There are two articles in succession in this week's NEJM which are well worth reading. I have liberally lifted quotes. The figures have been taken from other sources. The first article is "The Economics of Financing Medicare" (NEJM | July 13, 2011 |) by Katherine Baicker, Ph.D., and Michael E. Chernew, Ph.D.http://healthpolicyandreform.nejm.org/?p=14920&query=TOC
The article opens with a simple statement of fact:
for 15% of federal spending and 3.6% of the total gross domestic product (GDP). Moreover, Medicare spending grew an average of about 2.5 percentage points faster than the GDP from 1975 through 2008, consuming a rapidly increasing share of the country’s total resources."
There is good news and bad news. The public realizes we have a big problem with spending more than we have in revenues. The bad news is that in most cases math was not their best subject when in school. In a nutshell, the public perception of the what can fix the problem is at odds of what virtually any actuary would tell them:
Third, although most Americans (68%) believe that the federal budget deficit is a “very serious” problem (CBS, March 2011), a majority (54%) think it is possible for the federal government to balance the budget without cutting Medicare spending (AP). When people are given a list of options for reducing the deficit and asked whether they favor or oppose each item, cutting Medicare spending is one of the least favored. In two polls with such lists, only 21 to 22% favored cutting Medicare spending to reduce the deficit (WP–ABC, April 2011; CBS, March 2011; see table).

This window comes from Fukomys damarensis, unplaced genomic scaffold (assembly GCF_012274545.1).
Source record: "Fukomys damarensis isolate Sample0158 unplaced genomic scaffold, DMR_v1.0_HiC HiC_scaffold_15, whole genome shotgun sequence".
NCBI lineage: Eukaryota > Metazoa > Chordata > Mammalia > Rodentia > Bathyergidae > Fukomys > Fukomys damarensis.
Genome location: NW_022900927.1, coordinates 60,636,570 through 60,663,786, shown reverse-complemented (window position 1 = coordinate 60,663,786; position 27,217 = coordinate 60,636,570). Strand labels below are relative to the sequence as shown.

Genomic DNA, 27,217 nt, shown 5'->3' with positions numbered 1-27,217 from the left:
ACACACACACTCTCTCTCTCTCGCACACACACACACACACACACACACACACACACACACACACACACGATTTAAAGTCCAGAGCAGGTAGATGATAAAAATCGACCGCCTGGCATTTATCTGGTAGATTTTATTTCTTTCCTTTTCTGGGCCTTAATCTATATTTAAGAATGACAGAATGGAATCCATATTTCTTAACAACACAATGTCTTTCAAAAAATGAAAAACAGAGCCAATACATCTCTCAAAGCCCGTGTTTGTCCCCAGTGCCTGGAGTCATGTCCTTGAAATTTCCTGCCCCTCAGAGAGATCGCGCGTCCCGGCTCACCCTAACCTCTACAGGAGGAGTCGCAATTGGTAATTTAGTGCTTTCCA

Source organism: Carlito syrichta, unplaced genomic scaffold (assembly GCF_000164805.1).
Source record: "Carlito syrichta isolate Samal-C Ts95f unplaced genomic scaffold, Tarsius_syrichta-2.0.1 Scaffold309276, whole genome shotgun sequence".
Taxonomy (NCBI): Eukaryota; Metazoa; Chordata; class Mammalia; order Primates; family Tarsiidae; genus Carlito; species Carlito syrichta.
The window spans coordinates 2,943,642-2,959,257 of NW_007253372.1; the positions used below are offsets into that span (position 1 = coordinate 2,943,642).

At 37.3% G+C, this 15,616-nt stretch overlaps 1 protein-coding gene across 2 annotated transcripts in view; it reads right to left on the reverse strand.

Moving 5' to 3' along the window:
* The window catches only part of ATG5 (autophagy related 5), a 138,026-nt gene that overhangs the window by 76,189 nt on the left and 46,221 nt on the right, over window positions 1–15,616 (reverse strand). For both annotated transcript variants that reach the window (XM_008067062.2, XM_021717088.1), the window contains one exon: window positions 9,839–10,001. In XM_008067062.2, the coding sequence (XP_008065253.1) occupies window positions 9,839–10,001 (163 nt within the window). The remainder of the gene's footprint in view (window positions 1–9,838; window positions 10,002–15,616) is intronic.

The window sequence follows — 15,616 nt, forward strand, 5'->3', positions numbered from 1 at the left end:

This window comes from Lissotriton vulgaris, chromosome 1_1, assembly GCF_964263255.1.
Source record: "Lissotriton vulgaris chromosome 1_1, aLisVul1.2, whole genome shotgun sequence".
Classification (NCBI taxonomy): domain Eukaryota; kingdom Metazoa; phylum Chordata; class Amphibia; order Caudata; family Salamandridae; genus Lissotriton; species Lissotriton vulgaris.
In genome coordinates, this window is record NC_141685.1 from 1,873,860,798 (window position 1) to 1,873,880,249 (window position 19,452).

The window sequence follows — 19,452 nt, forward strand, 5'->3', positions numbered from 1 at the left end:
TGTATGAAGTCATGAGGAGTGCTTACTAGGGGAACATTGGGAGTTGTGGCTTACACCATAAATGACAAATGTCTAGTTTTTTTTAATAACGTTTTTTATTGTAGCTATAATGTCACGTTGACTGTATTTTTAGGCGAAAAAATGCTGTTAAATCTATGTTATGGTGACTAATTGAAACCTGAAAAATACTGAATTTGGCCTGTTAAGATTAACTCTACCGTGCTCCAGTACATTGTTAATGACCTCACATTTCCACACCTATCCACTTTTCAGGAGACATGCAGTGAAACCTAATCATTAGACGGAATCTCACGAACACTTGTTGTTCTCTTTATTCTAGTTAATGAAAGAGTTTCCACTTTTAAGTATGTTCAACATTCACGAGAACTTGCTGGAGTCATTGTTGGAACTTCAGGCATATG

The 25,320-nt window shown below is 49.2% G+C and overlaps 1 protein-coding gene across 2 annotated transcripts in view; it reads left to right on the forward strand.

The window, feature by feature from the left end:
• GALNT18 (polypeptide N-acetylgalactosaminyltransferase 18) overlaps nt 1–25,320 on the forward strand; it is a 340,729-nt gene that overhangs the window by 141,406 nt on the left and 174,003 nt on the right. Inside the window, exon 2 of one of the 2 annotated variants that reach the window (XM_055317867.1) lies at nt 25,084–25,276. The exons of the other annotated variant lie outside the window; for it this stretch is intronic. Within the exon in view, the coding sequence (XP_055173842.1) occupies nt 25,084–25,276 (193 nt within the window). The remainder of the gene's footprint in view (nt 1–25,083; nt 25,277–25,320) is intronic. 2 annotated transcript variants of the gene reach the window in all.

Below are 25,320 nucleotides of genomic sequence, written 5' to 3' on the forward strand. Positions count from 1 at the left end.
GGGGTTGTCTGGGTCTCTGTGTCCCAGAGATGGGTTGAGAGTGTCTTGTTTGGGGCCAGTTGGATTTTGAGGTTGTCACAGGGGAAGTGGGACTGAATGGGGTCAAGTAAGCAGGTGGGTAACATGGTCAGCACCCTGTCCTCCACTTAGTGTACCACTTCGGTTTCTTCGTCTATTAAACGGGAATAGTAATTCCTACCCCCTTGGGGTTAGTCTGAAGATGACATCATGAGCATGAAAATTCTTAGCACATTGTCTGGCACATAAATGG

"Whenever either political party has put forth a proposal to improve Medicare’s long-term financial situation that includes raising taxes, major changes in the existing Medicare program, or substantial cuts in Medicare spending, the other party has strongly opposed it in the hope of gaining an advantage in the next election. In fact, within the past year, both parties have used the Medicare-cuts issue for campaign purposes. The current debt-ceiling debate has changed the short-term dynamic, but it has not altered the long-term play of these forces."
There you have it. What might work to actually address the the economic abyss we are facing creates a political abyss. Anyone who advocates for somethign other than kicking the can down the road will lose their next election. Can you say rock and hard place?